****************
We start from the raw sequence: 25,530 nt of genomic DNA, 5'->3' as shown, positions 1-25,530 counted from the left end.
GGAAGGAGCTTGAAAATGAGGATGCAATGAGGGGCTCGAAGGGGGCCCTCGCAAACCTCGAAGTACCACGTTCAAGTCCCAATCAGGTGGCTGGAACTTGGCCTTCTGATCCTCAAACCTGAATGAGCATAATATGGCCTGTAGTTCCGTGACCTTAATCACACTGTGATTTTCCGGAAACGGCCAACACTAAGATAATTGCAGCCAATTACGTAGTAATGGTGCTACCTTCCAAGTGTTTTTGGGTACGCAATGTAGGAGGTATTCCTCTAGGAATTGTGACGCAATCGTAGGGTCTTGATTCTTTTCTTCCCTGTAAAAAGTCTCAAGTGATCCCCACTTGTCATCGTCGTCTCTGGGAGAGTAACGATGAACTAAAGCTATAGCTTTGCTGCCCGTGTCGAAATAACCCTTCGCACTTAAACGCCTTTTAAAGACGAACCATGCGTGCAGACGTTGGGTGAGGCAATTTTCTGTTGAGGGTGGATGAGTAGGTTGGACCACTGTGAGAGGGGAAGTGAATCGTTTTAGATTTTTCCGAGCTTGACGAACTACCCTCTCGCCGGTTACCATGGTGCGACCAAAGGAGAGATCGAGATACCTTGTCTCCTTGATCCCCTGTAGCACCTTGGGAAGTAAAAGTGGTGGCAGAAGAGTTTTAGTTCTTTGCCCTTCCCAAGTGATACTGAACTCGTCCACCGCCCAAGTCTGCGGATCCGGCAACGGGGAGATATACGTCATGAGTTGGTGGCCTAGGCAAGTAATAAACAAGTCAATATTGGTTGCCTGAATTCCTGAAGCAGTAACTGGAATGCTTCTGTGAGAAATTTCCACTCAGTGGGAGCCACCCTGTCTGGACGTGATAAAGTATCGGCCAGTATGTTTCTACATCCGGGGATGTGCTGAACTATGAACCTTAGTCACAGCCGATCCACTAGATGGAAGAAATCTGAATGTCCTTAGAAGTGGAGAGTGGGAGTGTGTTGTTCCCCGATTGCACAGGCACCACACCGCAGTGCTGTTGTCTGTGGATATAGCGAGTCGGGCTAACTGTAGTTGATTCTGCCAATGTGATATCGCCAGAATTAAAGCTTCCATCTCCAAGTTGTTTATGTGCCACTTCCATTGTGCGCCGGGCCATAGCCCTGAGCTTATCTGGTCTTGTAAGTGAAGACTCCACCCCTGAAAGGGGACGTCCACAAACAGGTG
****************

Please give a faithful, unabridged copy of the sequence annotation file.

We start from the raw sequence: 25,530 nt of genomic DNA, 5'->3' as shown, positions 1-25,530 counted from the left end.
GGAAGGAGCTTGAAAATGAGGATGCAATGAGGGGCTCGAAGGGGGCCCTCGCAAACCTCGAAGTACCACGTTCAAGTCCCAATCAGGTGGCTGGAACTTGGCCTTCTGATCCTCAAACCTGAATGAGCATAATATGGCCTGTAGTTCCGTGACCTTAATCACACTGTGATTTTCCGGAAACGGCCAACACTAAGATAATTGCAGCCAATTACGTAGTAATGGTGCTACCTTCCAAGTGTTTTTGGGTACGCAATGTAGGAGGTATTCCTCTAGGAATTGTGACGCAATCGTAGGGTCTTGATTCTTTTCTTCCCTGTAAAAAGTCTCAAGTGATCCCCACTTGTCATCGTCGTCTCTGGGAGAGTAACGATGAACTAAAGCTATAGCTTTGCTGCCCGTGTCGAAATAACCCTTCGCACTTAAACGCCTTTTAAAGACGAACCATGCGTGCAGACGTTGGGTGAGGCAATTTTCTGTTGAGGGTGGATGAGTAGGTTGGACCACTGTGAGAGGGGAAGTGAATCGTTTTAGATTTTTCCGAGCTTGACGAACTACCCTCTCGCCGGTTACCATGGTGCGACCAAAGGAGAGATCGAGATACCTTGTCTCCTTGATCCCCTGTAGCACCTTGGGAAGTAAAAGTGGTGGCAGAAGAGTTTTAGTTCTTTGCCCTTCCCAAGTGATACTGAACTCGTCCACCGCCCAAGTCTGCGGATCCGGCAACGGGGAGATATACGTCATGAGTTGGTGGCCTAGGCAAGTAATAAACAAGTCAATATTGGTTGCCTGAATTCCTGAAGCAGTAACTGGAATGCTTCTGTGAGAAATTTCCACTCAGTGGGAGCCACCCTGTCTGGACGTGATAAAGTATCGGCCAGTATGTTTCTACATCCGGGGATGTGCTGAACTATGAACCTTAGTCACAGCCGATCCACTAGATGGAAGAAATCTGAATGTCCTTAGAAGTGGAGAGTGGGAGTGTGTTGTTCCCCGATTGCACAGGCACCACACCGCAGTGCTGTTGTCTGTGGATATAGCGAGTCGGGCTAACTGTAGTTGATTCTGCCAATGTGATATCGCCAGAATTAAAGCTTCCATCTCCAAGTTGTTTATGTGCCACTTCCATTGTGCGCCGGGCCATAGCCCTGAGCTTATCTGGTCTTGTAAGTGAAGACTCCACCCCTGAAAGGGGACGTCCACAAACAGGTG